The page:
Incidentally, that is the grain of truth in the “campaign of fear” waged by Massa on Milei. The changes proposed by Milei, as much as term they will benefit the country as a whole in the long term, will create losers in the short term, people such as low-income families which are recipients of income transference and subsidies, and the largely middle-class civil service sector that has been insulated from the worst of decades of poor economic performance by privileges such as COLAs.
It seems important to do a back-of-the-envelope estimate of the haircut anyone receiving any transference from any government in Argentina would be for the public deficit at all levels to be eliminated. A “good enough” operational assumption here is that the difference between the formal and informal exchange rates indicates the size of the adjustment, and that is possible to determine by the definition of the exchange rate of the dollarization. The answer: a “haircut” of about two-thirds, when measured in US dollars, to all, including those protected by COLA clauses.
There is an interesting question regarding the philosophy of money here. Is the value of money created by the state “real” or just “nominal”? That is, does the state have any obligation to keep more or less constant the value of the currency or, as in the words of Paul Krugman, is that “not part of the deal”?
Possibly, the dollarization (a change in the nominal value of the legal tender) would be a necessary step to make the “haircut” legal, but if the fiscal adjustment is to work, it is also essential that it be done in a way that will not be reversed by the courts. Such a “haircut,” some may argue, is just the acknowledgment of what the real values of all peso-denominated assets and claims are, since the current exchange rate has been kept artificially low. Still, it will have significant distributive effects, and that does not come without political consequences.
Be that as it may, there are two ways to arrive at an exchange rate of indifference (between holding dollars or pesos): One is to allow the market to float and reach that price by itself. The other is to decree a devaluation and do it all at once.
Allowing the market to find the exchange rate of indifference by itself may trigger a hyperinflationary process. As relative prices will change dramatically, coupled with the inflationary inertia, the government will be compelled to inject external money into the economy.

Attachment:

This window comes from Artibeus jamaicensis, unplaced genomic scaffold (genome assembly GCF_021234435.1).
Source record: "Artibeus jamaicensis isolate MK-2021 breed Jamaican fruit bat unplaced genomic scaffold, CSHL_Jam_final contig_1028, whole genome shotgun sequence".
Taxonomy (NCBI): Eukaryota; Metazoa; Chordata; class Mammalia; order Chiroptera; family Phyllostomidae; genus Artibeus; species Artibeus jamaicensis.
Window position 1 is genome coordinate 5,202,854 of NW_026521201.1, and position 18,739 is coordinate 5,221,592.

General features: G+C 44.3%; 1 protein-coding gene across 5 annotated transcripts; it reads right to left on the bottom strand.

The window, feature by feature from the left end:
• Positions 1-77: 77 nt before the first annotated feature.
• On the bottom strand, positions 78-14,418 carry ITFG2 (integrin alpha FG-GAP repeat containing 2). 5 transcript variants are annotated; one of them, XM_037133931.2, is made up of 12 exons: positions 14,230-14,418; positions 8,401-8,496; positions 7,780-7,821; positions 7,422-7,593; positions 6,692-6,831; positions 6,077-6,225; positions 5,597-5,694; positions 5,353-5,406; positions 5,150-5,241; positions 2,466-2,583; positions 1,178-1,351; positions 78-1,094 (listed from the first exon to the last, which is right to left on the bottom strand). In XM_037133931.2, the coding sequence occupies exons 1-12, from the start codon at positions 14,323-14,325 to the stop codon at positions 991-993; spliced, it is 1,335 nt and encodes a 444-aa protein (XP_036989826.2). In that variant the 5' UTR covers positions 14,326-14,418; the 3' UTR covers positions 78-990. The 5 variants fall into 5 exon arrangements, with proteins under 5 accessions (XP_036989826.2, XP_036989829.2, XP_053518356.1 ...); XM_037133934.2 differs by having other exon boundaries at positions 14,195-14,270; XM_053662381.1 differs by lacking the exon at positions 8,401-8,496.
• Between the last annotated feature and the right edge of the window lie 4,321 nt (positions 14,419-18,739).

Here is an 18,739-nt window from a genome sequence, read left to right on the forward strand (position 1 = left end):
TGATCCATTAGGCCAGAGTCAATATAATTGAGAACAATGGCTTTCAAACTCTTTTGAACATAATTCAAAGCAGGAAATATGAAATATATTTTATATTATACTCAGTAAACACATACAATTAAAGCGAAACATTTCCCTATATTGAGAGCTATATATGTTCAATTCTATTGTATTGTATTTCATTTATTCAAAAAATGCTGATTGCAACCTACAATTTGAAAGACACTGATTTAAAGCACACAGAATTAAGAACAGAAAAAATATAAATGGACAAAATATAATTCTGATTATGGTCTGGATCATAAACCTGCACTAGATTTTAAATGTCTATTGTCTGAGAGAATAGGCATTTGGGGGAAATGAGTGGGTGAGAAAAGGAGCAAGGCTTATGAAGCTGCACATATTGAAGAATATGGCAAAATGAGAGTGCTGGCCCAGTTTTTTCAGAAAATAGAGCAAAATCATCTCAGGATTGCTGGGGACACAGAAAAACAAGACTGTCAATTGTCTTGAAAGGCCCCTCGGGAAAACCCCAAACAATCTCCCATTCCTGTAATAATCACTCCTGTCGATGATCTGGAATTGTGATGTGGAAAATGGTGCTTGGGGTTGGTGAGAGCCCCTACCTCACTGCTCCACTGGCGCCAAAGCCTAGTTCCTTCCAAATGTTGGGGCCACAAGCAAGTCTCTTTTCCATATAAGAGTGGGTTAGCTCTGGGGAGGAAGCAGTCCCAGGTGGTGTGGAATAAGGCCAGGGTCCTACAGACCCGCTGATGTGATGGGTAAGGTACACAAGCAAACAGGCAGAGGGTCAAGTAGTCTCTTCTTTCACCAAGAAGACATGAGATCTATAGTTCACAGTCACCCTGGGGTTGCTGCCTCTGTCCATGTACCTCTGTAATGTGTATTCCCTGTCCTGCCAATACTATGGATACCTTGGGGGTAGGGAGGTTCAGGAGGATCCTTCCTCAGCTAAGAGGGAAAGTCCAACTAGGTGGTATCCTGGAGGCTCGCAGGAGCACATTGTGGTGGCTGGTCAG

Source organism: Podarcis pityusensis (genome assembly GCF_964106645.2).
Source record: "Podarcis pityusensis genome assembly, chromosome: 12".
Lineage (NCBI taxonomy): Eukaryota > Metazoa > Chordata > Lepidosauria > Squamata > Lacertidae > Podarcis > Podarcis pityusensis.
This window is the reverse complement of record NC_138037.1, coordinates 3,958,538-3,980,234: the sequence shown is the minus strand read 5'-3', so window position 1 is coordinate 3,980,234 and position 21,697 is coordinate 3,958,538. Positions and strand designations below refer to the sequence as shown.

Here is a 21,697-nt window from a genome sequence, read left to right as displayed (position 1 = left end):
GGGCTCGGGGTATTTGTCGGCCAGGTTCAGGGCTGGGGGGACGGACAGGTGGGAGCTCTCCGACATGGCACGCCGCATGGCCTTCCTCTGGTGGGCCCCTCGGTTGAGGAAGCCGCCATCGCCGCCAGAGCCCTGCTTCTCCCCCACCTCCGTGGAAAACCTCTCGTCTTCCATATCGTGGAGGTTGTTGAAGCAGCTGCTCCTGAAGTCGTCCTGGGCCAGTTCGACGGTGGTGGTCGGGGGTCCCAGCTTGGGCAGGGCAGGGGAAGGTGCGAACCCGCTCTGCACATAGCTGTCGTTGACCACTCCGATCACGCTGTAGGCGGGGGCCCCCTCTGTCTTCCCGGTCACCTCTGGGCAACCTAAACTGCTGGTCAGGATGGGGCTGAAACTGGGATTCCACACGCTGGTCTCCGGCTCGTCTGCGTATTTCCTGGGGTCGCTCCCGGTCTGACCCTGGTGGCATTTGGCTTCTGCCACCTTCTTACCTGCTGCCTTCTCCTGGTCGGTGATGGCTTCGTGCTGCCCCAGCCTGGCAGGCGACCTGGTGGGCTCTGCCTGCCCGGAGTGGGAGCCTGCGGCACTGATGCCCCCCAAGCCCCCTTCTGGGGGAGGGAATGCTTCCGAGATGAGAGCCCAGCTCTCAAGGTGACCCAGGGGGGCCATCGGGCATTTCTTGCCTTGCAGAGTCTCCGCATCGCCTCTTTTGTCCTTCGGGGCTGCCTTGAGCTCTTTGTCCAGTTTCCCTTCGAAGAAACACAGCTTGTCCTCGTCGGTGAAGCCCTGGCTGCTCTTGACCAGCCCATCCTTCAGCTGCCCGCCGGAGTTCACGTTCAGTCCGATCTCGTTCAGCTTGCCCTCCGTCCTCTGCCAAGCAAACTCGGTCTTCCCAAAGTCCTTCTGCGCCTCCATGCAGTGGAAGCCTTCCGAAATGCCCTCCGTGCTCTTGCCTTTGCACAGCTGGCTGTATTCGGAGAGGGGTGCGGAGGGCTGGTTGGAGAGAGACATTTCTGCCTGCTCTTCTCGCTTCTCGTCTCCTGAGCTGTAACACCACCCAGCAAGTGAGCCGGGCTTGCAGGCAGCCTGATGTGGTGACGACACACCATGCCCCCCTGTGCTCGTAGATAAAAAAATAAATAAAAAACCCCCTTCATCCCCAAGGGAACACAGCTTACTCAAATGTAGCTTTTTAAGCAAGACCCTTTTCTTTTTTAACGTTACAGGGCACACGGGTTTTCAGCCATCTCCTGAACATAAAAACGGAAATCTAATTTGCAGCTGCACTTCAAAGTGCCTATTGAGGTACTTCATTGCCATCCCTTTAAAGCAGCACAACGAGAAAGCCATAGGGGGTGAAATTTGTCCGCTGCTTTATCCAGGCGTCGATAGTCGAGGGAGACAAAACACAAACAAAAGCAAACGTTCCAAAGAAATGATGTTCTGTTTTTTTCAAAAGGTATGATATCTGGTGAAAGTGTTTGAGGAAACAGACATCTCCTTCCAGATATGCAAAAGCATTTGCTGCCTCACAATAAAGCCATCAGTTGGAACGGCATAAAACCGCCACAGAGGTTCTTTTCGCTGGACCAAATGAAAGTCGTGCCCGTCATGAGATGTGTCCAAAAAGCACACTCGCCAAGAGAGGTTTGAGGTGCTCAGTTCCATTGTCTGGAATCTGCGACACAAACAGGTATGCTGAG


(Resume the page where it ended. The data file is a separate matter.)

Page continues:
The alternative is to do the dollarization all at once, say, during a banking holiday. A bonus of doing the devaluation all at once is to curb inflationary inertia. That is, the definition of a new nominal value for legal obligations in the country as a consequence of the dollarization needs to be accepted by the judiciary as binding to all contracts in the country. If that is not achieved, the fiscal gains of the haircut may be lost, and all the pain may end up being for nothing.
This may lead us to conclude that if it is to bring relative prices in line with international prices and to allow the economy to start growing again, the sensible way of doing that is by reducing fiscal imbalances first by cutting expenses, and at the same time liberalizing restrictions to business that would bring foreign capital to Argentina (land, banks, mining) and THEN start liberalizing the foreign currency exchange later, as fiscal wiggle room is gained.
The alternative, of course, is to accept that the hyperinflationary process is inevitable. Regardless of who wins the election, the run to USD may even accelerate between when the electoral result is announced and when the new government is inaugurated.
Regardless of how it is done, wild swings in relative prices between tradable and non-tradable goods will result in reductions in the quantities consumed of tradables in internal markets. Perhaps some of the public expenses may be diverted to programs guaranteeing food security, access to public transportation, cooking gas, and the like, since this transition will be very difficult for low-income families.
I have no doubt that sound money and free markets are a much better institutional arrangement for individual human flourishing, and in the case of Argentina, dollarization offers a path to that. Regardless of how big the net result may be, however, there are trade-offs and there will be many net losers, at least in the short term. Argentinean problems are first political, then fiscal, and then monetary, and they need to be solved in the same order. Otherwise, they will not be solved at all.